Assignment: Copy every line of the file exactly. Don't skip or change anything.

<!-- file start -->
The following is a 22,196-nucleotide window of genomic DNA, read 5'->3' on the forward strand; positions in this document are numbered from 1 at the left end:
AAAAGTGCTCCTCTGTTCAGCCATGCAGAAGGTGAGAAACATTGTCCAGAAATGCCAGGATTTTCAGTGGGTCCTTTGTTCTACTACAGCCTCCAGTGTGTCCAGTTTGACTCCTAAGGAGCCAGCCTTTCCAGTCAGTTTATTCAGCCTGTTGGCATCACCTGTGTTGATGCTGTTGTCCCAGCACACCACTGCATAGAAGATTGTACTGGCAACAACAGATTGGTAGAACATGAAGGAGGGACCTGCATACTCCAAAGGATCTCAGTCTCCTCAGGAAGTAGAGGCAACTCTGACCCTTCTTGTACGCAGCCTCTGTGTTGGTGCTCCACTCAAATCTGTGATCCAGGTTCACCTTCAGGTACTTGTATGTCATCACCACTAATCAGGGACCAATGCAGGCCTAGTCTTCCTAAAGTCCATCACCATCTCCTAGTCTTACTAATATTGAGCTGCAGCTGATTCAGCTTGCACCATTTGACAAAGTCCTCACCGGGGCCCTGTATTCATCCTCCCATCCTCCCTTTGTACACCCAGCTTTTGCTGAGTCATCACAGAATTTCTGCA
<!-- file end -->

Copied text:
The following is a 22,196-nucleotide window of genomic DNA, read 5'->3' on the forward strand; positions in this document are numbered from 1 at the left end:
AAAAGTGCTCCTCTGTTCAGCCATGCAGAAGGTGAGAAACATTGTCCAGAAATGCCAGGATTTTCAGTGGGTCCTTTGTTCTACTACAGCCTCCAGTGTGTCCAGTTTGACTCCTAAGGAGCCAGCCTTTCCAGTCAGTTTATTCAGCCTGTTGGCATCACCTGTGTTGATGCTGTTGTCCCAGCACACCACTGCATAGAAGATTGTACTGGCAACAACAGATTGGTAGAACATGAAGGAGGGACCTGCATACTCCAAAGGATCTCAGTCTCCTCAGGAAGTAGAGGCAACTCTGACCCTTCTTGTACGCAGCCTCTGTGTTGGTGCTCCACTCAAATCTGTGATCCAGGTTCACCTTCAGGTACTTGTATGTCATCACCACTAATCAGGGACCAATGCAGGCCTAGTCTTCCTAAAGTCCATCACCATCTCCTAGTCTTACTAATATTGAGCTGCAGCTGATTCAGCTTGCACCATTTGACAAAGTCCTCACCGGGGCCCTGTATTCATCCTCCCATCCTCCCTTTGTACACCCAGCTTTTGCTGAGTCATCACAGAATTTCTGCA